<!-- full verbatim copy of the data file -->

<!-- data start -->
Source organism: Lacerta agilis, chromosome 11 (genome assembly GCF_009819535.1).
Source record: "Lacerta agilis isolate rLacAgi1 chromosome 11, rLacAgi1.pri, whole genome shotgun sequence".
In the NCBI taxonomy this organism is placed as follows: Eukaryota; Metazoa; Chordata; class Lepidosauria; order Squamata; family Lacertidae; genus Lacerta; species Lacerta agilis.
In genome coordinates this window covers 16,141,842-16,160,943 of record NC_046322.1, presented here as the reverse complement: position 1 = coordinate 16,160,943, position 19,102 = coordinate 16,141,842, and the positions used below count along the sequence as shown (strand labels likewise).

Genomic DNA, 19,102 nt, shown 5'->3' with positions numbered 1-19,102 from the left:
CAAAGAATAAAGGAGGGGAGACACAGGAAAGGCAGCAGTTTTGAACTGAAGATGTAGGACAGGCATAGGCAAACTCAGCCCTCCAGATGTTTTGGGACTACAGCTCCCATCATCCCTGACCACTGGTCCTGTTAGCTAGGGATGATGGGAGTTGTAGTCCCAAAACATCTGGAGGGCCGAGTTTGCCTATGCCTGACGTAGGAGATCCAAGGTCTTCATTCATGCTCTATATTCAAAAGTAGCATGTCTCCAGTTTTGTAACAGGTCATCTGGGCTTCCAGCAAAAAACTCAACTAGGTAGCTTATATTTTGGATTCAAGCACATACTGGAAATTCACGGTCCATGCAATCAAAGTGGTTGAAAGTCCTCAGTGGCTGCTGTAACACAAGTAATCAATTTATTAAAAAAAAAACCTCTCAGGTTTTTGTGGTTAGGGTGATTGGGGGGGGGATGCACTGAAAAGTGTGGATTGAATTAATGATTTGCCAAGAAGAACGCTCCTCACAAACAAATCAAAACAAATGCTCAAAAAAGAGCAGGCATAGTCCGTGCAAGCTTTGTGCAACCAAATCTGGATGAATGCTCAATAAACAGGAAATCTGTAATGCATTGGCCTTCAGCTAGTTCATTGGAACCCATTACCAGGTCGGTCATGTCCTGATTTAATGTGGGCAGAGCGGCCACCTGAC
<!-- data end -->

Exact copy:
Source organism: Lacerta agilis, chromosome 11 (genome assembly GCF_009819535.1).
Source record: "Lacerta agilis isolate rLacAgi1 chromosome 11, rLacAgi1.pri, whole genome shotgun sequence".
In the NCBI taxonomy this organism is placed as follows: Eukaryota; Metazoa; Chordata; class Lepidosauria; order Squamata; family Lacertidae; genus Lacerta; species Lacerta agilis.
In genome coordinates this window covers 16,141,842-16,160,943 of record NC_046322.1, presented here as the reverse complement: position 1 = coordinate 16,160,943, position 19,102 = coordinate 16,141,842, and the positions used below count along the sequence as shown (strand labels likewise).

Genomic DNA, 19,102 nt, shown 5'->3' with positions numbered 1-19,102 from the left:
CAAAGAATAAAGGAGGGGAGACACAGGAAAGGCAGCAGTTTTGAACTGAAGATGTAGGACAGGCATAGGCAAACTCAGCCCTCCAGATGTTTTGGGACTACAGCTCCCATCATCCCTGACCACTGGTCCTGTTAGCTAGGGATGATGGGAGTTGTAGTCCCAAAACATCTGGAGGGCCGAGTTTGCCTATGCCTGACGTAGGAGATCCAAGGTCTTCATTCATGCTCTATATTCAAAAGTAGCATGTCTCCAGTTTTGTAACAGGTCATCTGGGCTTCCAGCAAAAAACTCAACTAGGTAGCTTATATTTTGGATTCAAGCACATACTGGAAATTCACGGTCCATGCAATCAAAGTGGTTGAAAGTCCTCAGTGGCTGCTGTAACACAAGTAATCAATTTATTAAAAAAAAAACCTCTCAGGTTTTTGTGGTTAGGGTGATTGGGGGGGGGATGCACTGAAAAGTGTGGATTGAATTAATGATTTGCCAAGAAGAACGCTCCTCACAAACAAATCAAAACAAATGCTCAAAAAAGAGCAGGCATAGTCCGTGCAAGCTTTGTGCAACCAAATCTGGATGAATGCTCAATAAACAGGAAATCTGTAATGCATTGGCCTTCAGCTAGTTCATTGGAACCCATTACCAGGTCGGTCATGTCCTGATTTAATGTGGGCAGAGCGGCCACCTGAC